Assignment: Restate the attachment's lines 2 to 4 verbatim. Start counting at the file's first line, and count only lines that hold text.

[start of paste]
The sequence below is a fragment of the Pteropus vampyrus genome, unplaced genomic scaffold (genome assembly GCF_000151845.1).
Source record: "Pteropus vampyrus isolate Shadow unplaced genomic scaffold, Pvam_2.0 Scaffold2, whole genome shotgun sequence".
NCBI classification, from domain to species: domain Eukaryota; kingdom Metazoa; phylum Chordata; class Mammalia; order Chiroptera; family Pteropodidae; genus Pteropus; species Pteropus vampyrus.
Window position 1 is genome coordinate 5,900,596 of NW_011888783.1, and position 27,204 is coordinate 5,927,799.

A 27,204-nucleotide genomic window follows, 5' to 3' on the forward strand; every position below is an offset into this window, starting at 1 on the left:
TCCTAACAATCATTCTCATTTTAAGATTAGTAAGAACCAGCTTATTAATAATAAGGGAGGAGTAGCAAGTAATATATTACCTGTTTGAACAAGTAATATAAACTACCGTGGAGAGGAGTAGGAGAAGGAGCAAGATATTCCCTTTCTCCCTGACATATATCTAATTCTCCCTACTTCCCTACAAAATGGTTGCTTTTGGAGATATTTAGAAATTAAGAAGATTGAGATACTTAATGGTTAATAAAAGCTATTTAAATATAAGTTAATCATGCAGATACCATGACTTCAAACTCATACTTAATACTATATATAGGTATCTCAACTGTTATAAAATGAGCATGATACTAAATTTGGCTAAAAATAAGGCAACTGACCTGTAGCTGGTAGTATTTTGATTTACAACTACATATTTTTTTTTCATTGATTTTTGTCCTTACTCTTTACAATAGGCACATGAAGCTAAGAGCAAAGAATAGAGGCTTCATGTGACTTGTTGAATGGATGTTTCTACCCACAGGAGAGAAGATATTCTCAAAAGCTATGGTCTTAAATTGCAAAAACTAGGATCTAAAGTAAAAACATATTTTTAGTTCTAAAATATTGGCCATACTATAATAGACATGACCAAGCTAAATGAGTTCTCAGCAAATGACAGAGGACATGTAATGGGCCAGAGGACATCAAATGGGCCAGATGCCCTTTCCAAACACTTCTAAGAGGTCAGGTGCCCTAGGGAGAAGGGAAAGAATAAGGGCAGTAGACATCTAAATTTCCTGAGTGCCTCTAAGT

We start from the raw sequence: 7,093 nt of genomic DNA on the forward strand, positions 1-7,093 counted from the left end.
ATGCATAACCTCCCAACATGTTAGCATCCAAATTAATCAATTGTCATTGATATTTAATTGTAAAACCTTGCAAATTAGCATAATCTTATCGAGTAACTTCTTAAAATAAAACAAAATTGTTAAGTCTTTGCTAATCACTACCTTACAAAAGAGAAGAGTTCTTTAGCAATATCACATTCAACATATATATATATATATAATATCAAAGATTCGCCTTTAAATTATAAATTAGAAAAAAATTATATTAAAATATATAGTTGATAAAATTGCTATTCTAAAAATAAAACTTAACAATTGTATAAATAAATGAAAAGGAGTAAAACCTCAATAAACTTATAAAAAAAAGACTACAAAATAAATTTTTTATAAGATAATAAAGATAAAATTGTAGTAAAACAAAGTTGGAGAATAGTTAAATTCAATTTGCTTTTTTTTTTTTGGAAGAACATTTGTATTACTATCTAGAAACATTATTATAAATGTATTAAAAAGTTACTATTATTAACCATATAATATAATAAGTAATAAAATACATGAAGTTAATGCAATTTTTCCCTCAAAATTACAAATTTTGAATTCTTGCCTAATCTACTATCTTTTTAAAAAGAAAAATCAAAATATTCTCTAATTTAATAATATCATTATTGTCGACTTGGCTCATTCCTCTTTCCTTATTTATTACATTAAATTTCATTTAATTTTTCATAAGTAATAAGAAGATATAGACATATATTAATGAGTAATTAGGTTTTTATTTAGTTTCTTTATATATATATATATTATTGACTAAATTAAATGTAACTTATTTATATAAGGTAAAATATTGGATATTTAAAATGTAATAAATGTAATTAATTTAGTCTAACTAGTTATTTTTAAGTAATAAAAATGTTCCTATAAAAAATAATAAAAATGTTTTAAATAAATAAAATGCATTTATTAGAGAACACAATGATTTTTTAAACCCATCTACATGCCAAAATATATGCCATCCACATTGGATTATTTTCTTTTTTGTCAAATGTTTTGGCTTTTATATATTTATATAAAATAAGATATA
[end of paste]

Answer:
Source record: "Pteropus vampyrus isolate Shadow unplaced genomic scaffold, Pvam_2.0 Scaffold2, whole genome shotgun sequence".
NCBI classification, from domain to species: domain Eukaryota; kingdom Metazoa; phylum Chordata; class Mammalia; order Chiroptera; family Pteropodidae; genus Pteropus; species Pteropus vampyrus.
Window position 1 is genome coordinate 5,900,596 of NW_011888783.1, and position 27,204 is coordinate 5,927,799.